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Students 'Disappointed' College to Increase Tuition Fees

Nelson Daily Staff
By Nelson Daily Staff
March 2nd, 2018

There’s never a clear winner during any negotiations.

However, while not totally getting their wish of a tuition freeze for the upcoming school year, Selkirk College students did manage to convince the Board to at least delay the actual percentage of the increase until a later meeting — most likely in May.

“I have to say the students are disappointed,” a Selkirk College Students’ Union spokesperson told The Nelson Daily following the meeting to which Governors voted to 5-3 for the tuition increase.

Both students on the Board, along with one other member, voted against the increase.

“We had over 1000 signatures stating the students are definitely not in favour of a tuition increase,” the spokesperson added.

“It’s definitely a disappointment having seen so many students come together.”

Between 80-100 students rallied for a tuition freeze before the Board of Governors meeting, Tuesday with approximately 50 attending the monthly session to voice concerns over the rising costs associated with post-secondary schooling.

“They (Board of Governors) made it pretty clear during the meeting their hands were tied,” the spokesperson explained.

“But we told them, they weren’t.”

While the final tuition increase has been delayed, Ty Wright, Director-at-Large of the Selkirk College Students’ Union said the Governors are just playing politics with students.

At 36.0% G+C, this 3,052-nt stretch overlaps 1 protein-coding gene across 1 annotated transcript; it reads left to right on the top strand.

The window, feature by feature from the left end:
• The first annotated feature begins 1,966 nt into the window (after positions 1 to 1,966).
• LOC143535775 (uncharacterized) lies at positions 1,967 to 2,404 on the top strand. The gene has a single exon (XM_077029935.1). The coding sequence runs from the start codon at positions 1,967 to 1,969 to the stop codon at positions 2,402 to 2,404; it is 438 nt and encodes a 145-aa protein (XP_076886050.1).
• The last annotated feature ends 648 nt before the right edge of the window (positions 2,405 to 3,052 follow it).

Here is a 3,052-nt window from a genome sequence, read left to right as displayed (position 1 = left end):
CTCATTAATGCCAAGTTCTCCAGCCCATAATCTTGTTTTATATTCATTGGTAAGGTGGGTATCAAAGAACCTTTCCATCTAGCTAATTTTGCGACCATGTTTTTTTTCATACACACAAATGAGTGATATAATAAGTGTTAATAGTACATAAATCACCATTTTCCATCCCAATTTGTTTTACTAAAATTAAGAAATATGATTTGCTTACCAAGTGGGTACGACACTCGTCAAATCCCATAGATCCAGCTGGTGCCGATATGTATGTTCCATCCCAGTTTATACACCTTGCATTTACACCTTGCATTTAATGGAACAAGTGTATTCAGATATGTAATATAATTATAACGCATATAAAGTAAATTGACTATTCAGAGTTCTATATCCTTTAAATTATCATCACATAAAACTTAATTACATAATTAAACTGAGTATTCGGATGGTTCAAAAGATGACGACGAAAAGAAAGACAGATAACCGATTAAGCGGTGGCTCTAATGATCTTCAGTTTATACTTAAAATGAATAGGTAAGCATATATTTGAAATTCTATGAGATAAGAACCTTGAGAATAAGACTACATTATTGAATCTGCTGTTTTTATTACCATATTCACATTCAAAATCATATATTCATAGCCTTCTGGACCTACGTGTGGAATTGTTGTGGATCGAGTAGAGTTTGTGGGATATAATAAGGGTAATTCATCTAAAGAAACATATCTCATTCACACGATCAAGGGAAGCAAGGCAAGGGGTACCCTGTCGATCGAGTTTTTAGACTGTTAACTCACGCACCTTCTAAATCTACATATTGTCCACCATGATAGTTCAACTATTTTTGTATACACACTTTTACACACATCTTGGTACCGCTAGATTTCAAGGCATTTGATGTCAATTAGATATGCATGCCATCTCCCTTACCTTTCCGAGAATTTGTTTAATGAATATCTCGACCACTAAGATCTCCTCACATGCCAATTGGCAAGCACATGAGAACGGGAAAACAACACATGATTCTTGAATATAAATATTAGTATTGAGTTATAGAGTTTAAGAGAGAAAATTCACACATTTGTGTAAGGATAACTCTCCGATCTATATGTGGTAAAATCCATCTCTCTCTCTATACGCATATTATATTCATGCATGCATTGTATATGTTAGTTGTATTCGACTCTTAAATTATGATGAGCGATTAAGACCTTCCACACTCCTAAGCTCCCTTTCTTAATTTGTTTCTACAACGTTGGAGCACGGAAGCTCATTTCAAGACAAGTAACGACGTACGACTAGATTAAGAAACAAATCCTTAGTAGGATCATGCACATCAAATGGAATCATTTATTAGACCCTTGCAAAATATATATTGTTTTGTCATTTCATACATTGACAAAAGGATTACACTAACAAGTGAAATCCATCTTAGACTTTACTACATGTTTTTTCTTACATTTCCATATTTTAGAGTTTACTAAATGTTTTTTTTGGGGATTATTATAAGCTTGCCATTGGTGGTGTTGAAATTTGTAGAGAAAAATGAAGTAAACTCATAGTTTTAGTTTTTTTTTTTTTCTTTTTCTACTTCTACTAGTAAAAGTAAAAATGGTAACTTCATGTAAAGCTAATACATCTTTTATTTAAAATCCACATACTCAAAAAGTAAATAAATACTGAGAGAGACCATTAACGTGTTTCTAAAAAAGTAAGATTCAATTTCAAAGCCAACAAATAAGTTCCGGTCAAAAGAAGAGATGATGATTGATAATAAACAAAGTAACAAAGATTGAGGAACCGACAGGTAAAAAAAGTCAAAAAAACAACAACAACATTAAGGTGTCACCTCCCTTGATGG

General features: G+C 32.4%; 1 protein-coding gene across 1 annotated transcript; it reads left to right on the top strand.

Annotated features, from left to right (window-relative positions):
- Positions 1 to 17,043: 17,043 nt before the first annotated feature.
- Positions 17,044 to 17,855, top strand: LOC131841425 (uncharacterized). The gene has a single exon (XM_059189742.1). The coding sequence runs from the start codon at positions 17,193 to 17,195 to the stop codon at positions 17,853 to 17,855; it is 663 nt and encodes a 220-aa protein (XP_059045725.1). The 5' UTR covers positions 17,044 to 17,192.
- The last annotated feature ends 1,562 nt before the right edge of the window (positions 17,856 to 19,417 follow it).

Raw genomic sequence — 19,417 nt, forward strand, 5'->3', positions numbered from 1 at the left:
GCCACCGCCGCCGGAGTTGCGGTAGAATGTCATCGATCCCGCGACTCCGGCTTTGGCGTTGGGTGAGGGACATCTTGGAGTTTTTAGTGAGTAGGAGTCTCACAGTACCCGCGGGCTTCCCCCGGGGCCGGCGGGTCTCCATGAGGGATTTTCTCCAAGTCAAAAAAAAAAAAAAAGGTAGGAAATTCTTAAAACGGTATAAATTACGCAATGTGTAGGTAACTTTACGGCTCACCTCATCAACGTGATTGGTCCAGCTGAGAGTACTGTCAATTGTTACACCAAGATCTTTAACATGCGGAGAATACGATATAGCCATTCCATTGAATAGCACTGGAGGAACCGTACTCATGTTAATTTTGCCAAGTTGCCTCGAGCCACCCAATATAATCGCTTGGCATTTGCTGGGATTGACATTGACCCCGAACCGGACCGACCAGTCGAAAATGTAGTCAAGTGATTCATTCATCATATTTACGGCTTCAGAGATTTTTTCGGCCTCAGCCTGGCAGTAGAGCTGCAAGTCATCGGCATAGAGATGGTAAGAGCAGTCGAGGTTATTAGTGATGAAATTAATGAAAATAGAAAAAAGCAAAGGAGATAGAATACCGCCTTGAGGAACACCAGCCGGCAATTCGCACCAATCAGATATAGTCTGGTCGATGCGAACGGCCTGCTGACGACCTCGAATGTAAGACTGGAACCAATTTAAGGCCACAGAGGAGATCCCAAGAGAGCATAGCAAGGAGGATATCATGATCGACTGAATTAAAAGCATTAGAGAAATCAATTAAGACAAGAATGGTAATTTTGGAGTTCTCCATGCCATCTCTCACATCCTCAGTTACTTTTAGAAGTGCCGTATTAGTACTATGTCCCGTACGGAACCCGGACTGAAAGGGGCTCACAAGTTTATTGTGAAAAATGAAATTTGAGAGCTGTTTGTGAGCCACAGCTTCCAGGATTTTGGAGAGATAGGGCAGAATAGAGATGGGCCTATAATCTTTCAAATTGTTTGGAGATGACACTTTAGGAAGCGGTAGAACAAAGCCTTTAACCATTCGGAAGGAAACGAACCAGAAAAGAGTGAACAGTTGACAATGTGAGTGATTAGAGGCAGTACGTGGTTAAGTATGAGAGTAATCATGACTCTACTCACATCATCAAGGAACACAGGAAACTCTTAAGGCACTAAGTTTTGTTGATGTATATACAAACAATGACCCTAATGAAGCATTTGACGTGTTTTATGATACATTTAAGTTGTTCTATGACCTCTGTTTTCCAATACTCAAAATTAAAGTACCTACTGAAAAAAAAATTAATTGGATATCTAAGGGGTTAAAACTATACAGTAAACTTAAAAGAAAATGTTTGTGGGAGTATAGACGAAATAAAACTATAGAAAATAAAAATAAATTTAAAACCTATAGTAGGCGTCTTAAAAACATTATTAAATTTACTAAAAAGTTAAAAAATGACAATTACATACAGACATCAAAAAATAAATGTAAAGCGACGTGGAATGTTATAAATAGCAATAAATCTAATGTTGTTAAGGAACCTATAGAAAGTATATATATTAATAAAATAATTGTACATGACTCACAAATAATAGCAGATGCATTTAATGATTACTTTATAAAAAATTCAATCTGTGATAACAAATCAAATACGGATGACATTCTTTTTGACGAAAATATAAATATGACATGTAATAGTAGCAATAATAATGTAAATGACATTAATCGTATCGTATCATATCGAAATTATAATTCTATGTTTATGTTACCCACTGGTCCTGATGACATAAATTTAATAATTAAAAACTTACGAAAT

“Students see the Board’s decision to delay the tuition fee rates for programs as a stalling tactic,” said Wright.

“Chronic underfunding of Selkirk College by the BC government, and continued tuition fee increases, show the lack of priority being made to serve our community.”

Students Union keeps referring to a 2013 Bank of Montreal survey that states the average student in British Columbia graduates a four-year degree program with $35,000 dollars of debt.

Since that time, tuition fees have increased each year without action from government to address mounting student debt. 

So even though it appears imminent a tuition increase is on the horizon, students refuse to give in and will now focus on lobbying the provincial government to pump more funds into post-secondary education.

“The BC government needs to increase funding for Selkirk College,” said Wright. “It is time that the BC government better invest in young people and all of those striving to attain a college or university education.”

The Selkirk College Students’ Union represents over 2,000 students at Selkirk College.

Categories: Education

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